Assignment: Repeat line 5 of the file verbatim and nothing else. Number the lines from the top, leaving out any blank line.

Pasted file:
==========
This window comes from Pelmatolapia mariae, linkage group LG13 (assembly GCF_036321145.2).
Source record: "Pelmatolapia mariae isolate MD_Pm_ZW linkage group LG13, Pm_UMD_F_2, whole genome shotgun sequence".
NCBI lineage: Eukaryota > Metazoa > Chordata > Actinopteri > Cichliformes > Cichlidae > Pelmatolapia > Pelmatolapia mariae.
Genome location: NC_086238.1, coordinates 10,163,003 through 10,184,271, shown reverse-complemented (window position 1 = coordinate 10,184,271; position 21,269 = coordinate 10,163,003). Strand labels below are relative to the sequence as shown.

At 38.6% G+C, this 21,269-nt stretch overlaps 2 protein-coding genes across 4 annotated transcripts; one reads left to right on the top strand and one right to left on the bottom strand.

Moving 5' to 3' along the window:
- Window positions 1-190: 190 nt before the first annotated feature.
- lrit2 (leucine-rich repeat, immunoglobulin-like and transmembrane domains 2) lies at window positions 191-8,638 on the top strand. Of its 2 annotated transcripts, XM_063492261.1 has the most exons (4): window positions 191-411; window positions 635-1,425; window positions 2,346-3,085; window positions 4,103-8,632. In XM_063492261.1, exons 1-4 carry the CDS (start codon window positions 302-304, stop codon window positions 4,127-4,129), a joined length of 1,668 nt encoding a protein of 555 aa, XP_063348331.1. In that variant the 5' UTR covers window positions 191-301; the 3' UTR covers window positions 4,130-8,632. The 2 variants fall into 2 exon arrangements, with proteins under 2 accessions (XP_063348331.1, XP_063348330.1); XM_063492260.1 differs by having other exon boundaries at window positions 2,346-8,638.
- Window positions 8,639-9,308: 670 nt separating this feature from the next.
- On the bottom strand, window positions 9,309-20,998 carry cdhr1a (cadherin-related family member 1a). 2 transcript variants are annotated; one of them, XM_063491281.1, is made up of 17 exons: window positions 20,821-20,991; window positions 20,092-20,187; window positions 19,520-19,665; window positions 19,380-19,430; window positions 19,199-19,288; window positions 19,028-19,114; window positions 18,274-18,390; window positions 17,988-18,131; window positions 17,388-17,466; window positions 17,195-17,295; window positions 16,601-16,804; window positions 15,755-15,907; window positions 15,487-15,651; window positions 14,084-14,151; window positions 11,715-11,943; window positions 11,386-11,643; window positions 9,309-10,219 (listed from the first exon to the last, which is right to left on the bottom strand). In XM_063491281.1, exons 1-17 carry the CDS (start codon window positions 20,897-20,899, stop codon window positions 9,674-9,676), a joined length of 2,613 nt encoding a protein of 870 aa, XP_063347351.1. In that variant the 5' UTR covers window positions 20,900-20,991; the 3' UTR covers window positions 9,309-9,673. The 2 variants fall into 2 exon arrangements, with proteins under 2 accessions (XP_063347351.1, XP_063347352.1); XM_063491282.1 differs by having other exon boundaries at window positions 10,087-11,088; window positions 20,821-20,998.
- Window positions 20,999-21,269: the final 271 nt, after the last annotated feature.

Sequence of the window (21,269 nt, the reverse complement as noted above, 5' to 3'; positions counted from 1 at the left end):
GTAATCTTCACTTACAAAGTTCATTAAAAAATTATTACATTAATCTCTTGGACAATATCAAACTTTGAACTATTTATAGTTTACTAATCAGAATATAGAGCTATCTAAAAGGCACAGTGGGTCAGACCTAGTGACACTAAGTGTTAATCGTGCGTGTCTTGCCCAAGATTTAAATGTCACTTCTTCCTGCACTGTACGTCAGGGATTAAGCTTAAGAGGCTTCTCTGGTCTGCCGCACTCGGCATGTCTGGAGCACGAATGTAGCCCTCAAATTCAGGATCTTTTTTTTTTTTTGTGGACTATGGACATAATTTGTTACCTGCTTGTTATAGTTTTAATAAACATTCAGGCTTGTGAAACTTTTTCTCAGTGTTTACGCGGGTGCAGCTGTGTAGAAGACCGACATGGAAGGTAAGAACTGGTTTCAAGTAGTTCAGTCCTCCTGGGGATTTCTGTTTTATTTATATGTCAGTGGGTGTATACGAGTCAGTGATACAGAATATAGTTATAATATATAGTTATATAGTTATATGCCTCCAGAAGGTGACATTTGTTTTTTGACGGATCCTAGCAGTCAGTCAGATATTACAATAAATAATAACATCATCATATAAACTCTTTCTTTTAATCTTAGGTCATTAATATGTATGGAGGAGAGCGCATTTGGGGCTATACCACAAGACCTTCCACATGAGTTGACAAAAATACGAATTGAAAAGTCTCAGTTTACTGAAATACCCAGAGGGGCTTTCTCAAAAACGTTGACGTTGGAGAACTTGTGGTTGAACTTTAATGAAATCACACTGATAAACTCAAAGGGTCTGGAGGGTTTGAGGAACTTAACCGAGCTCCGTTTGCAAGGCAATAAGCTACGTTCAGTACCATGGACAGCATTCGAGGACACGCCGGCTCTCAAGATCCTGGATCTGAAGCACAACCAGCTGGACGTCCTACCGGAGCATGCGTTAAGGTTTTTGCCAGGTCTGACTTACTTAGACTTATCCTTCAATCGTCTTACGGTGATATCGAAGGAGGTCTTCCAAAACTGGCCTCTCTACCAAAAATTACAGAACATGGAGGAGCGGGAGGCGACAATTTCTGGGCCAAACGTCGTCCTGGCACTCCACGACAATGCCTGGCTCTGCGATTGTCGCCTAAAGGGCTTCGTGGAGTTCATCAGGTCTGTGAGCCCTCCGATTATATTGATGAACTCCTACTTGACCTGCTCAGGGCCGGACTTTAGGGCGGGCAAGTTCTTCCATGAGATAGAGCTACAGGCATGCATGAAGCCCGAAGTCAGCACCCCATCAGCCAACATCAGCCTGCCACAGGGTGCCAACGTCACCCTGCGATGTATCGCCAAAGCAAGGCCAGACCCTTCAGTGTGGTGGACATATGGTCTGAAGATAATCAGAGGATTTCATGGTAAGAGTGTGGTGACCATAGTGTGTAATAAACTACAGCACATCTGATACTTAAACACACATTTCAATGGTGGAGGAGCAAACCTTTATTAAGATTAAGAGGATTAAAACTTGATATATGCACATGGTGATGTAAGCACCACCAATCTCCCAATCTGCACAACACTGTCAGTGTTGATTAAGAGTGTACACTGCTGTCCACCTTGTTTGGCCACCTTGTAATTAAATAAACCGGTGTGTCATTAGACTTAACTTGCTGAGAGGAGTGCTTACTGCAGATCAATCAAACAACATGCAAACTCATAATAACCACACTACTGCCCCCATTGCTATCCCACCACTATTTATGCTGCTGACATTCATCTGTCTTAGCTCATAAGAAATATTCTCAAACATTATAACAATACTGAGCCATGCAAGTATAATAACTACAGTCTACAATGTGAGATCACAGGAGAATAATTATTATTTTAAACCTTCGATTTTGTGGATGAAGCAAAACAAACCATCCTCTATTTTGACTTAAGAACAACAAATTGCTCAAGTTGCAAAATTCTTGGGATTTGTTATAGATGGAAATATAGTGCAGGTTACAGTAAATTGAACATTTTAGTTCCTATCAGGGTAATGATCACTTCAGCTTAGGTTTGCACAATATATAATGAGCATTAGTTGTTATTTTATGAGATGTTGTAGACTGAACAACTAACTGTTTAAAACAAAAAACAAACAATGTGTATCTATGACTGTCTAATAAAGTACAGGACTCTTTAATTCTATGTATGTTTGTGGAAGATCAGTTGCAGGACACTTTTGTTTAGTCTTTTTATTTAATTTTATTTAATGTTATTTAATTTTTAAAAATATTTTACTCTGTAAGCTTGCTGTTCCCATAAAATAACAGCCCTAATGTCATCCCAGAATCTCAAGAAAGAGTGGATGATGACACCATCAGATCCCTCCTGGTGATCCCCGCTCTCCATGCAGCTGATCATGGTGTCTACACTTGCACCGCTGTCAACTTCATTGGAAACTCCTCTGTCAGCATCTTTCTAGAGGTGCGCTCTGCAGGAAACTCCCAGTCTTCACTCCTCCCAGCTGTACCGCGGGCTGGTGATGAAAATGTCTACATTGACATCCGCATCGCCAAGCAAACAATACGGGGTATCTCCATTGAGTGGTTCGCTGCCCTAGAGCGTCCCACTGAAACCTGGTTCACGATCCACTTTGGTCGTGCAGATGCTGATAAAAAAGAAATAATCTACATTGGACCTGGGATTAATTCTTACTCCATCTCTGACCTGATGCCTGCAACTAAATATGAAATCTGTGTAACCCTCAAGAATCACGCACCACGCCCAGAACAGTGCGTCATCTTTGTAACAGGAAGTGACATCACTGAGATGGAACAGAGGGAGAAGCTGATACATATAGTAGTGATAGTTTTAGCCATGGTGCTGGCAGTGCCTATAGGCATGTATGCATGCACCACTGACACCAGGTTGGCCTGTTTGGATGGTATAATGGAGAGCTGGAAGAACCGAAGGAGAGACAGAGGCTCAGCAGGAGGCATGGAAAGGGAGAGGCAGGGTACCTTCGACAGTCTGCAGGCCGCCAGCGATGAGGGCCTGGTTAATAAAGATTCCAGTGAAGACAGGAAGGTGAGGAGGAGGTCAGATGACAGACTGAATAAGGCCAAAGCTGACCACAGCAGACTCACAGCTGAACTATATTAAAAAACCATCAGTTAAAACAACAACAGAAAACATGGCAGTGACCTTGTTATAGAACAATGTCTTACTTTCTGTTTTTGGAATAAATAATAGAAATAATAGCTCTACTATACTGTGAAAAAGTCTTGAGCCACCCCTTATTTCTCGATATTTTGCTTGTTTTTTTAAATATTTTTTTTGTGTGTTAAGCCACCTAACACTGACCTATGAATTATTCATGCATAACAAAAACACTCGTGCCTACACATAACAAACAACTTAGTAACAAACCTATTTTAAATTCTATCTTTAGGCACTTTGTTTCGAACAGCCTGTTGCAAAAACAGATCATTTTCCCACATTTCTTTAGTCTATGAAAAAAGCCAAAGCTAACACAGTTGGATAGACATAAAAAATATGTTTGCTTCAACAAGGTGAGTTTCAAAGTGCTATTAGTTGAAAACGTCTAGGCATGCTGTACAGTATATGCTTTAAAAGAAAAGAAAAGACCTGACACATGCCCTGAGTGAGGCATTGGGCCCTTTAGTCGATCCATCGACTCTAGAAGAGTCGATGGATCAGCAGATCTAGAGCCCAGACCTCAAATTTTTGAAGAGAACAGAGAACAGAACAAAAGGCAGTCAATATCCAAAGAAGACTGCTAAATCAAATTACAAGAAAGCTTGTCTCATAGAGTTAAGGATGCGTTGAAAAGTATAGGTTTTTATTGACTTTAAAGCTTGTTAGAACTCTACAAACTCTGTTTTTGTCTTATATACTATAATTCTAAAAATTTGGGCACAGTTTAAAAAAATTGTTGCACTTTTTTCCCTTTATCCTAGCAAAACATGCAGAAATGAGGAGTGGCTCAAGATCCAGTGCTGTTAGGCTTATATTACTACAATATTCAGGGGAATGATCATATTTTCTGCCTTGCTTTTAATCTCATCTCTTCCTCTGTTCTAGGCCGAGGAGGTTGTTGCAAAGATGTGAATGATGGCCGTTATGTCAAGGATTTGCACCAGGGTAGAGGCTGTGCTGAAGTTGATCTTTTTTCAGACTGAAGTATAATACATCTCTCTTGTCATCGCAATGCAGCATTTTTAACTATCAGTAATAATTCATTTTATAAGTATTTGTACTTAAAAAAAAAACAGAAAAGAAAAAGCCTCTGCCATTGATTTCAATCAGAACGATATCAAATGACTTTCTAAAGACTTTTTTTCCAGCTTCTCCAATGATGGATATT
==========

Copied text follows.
At 38.6% G+C, this 21,269-nt stretch overlaps 2 protein-coding genes across 4 annotated transcripts; one reads left to right on the top strand and one right to left on the bottom strand.